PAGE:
Every week in Genius Recipes—often with your help!—Food52 Creative Director and lifelong Genius-hunter Kristen Miglore is unearthing recipes that will change the way you cook. Today: 4 ingredients. 1 step. No cooking. No churning. Ice cream!

Not having an ice cream maker never stopped us before. We've done all kinds of weird stuff in the name of doing it for ourselves. We've nested coffee cans and shaken (or kicked) them; we've returned obsessively to the freezer to stir; we may or may not have purchased this ball.

Read More >>

layered yogurt flatbreads

For many years I’ve been fascinated by variations on yeast-free yogurt flatbread recipes that follow a loose formula of a cup of yogurt, a couple cups of flour, some salt, fat, and water. Sometimes there’s baking powder, sometimes …

For many years I’ve been fascinated by variations on yeast-free yogurt flatbread recipes that follow a loose formula of a cup of yogurt, a couple cups of flour, some salt, fat, and water. Sometimes there’s baking powder, sometimes there’s not. It’s kneaded together as you would a yeasted bread dough and left to rest for about 30 minutes, sometimes an hour, during which a transformation occurs and the dough becomes springy and smooth and very lovely to work with, like a freshly-opened can of Play-Doh. Once rolled thin, they’re pan-fried, and look, they’re fiiine. But they’re never as good as I want them to be.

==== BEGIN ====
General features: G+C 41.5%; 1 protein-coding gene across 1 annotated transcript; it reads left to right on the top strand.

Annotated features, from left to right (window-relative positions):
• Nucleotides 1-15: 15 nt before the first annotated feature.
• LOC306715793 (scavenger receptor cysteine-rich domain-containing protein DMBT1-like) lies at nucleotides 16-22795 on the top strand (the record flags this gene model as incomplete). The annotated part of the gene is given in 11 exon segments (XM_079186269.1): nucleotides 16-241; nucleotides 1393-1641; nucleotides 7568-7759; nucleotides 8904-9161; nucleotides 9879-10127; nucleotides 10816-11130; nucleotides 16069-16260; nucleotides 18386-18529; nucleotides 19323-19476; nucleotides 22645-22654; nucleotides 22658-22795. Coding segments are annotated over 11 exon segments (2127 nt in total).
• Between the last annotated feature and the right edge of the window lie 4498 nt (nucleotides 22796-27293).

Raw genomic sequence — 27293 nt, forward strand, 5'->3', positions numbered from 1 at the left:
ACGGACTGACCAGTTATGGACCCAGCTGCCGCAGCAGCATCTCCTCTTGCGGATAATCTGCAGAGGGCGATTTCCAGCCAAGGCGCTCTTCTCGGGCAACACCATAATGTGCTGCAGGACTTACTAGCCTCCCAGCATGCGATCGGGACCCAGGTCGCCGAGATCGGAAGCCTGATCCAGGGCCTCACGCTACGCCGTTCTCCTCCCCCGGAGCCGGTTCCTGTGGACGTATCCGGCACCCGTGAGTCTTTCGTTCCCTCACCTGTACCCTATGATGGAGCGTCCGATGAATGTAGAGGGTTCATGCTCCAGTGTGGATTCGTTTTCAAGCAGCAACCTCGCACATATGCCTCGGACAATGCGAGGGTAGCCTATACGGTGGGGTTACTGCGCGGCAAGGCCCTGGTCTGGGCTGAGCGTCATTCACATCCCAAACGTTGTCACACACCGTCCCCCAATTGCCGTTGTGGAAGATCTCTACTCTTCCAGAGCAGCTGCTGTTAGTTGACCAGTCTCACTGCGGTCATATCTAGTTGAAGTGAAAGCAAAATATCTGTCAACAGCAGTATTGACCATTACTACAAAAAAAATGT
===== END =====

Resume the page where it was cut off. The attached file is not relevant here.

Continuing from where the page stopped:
add yogurt to dry ingredientsknead into a smooth balllet restdivide into eighths

With yeast scarce, I decided to revisit these flatbreads early in our Inside Days and see if I could make headway with them using scallion pancakes as my guide. The core of scallion pancakes is similar — a simple, yeast-free, dough, also kneaded and left to rest before you roll it out. But instead of frying them right away, you brush them with oil, sprinkle them with scallions, and roll the pancake into a tight cigar, and then the cigar into a snail. This snail of wound dough is left to rest again, and then rolled into the final pancake. The hidden layers of flour and oil help the layers lift and separate into flaky layers as you fry the pancakes. And this layering, it turned out, was exactly what my yogurt flatbreads were missing.